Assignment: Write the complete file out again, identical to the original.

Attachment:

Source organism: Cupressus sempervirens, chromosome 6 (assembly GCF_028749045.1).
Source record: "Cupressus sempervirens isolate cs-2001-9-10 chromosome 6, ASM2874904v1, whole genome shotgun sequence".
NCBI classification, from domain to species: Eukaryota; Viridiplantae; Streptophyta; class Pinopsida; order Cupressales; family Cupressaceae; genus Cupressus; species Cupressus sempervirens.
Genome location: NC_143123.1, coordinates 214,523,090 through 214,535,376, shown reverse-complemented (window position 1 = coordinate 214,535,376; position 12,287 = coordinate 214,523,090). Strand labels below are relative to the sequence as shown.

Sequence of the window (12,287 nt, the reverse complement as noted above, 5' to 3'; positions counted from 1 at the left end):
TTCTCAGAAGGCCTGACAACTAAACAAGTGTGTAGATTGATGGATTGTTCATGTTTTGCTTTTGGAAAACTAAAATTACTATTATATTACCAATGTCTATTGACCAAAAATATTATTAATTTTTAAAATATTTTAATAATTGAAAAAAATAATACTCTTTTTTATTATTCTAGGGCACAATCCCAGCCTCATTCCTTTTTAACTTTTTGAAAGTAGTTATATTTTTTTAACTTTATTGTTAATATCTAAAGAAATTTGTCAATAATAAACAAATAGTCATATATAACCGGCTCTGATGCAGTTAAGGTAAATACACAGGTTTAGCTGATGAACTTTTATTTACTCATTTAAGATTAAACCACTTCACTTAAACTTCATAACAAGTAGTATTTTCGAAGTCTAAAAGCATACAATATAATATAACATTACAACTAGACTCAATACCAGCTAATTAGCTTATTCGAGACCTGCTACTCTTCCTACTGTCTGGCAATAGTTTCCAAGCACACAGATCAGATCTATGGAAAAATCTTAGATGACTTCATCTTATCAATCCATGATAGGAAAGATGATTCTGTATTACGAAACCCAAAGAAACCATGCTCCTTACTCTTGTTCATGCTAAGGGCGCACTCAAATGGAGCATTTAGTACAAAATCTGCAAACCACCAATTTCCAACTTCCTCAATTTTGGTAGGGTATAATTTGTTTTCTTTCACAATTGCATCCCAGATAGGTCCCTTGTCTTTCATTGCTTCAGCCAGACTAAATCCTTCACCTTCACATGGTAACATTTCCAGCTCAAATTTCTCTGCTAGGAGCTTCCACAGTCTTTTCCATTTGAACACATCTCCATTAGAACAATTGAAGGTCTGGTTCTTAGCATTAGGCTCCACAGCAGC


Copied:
Source organism: Cupressus sempervirens, chromosome 6 (assembly GCF_028749045.1).
Source record: "Cupressus sempervirens isolate cs-2001-9-10 chromosome 6, ASM2874904v1, whole genome shotgun sequence".
NCBI classification, from domain to species: Eukaryota; Viridiplantae; Streptophyta; class Pinopsida; order Cupressales; family Cupressaceae; genus Cupressus; species Cupressus sempervirens.
Genome location: NC_143123.1, coordinates 214,523,090 through 214,535,376, shown reverse-complemented (window position 1 = coordinate 214,535,376; position 12,287 = coordinate 214,523,090). Strand labels below are relative to the sequence as shown.

Sequence of the window (12,287 nt, the reverse complement as noted above, 5' to 3'; positions counted from 1 at the left end):
TTCTCAGAAGGCCTGACAACTAAACAAGTGTGTAGATTGATGGATTGTTCATGTTTTGCTTTTGGAAAACTAAAATTACTATTATATTACCAATGTCTATTGACCAAAAATATTATTAATTTTTAAAATATTTTAATAATTGAAAAAAATAATACTCTTTTTTATTATTCTAGGGCACAATCCCAGCCTCATTCCTTTTTAACTTTTTGAAAGTAGTTATATTTTTTTAACTTTATTGTTAATATCTAAAGAAATTTGTCAATAATAAACAAATAGTCATATATAACCGGCTCTGATGCAGTTAAGGTAAATACACAGGTTTAGCTGATGAACTTTTATTTACTCATTTAAGATTAAACCACTTCACTTAAACTTCATAACAAGTAGTATTTTCGAAGTCTAAAAGCATACAATATAATATAACATTACAACTAGACTCAATACCAGCTAATTAGCTTATTCGAGACCTGCTACTCTTCCTACTGTCTGGCAATAGTTTCCAAGCACACAGATCAGATCTATGGAAAAATCTTAGATGACTTCATCTTATCAATCCATGATAGGAAAGATGATTCTGTATTACGAAACCCAAAGAAACCATGCTCCTTACTCTTGTTCATGCTAAGGGCGCACTCAAATGGAGCATTTAGTACAAAATCTGCAAACCACCAATTTCCAACTTCCTCAATTTTGGTAGGGTATAATTTGTTTTCTTTCACAATTGCATCCCAGATAGGTCCCTTGTCTTTCATTGCTTCAGCCAGACTAAATCCTTCACCTTCACATGGTAACATTTCCAGCTCAAATTTCTCTGCTAGGAGCTTCCACAGTCTTTTCCATTTGAACACATCTCCATTAGAACAATTGAAGGTCTGGTTCTTAGCATTAGGCTCCACAGCAGC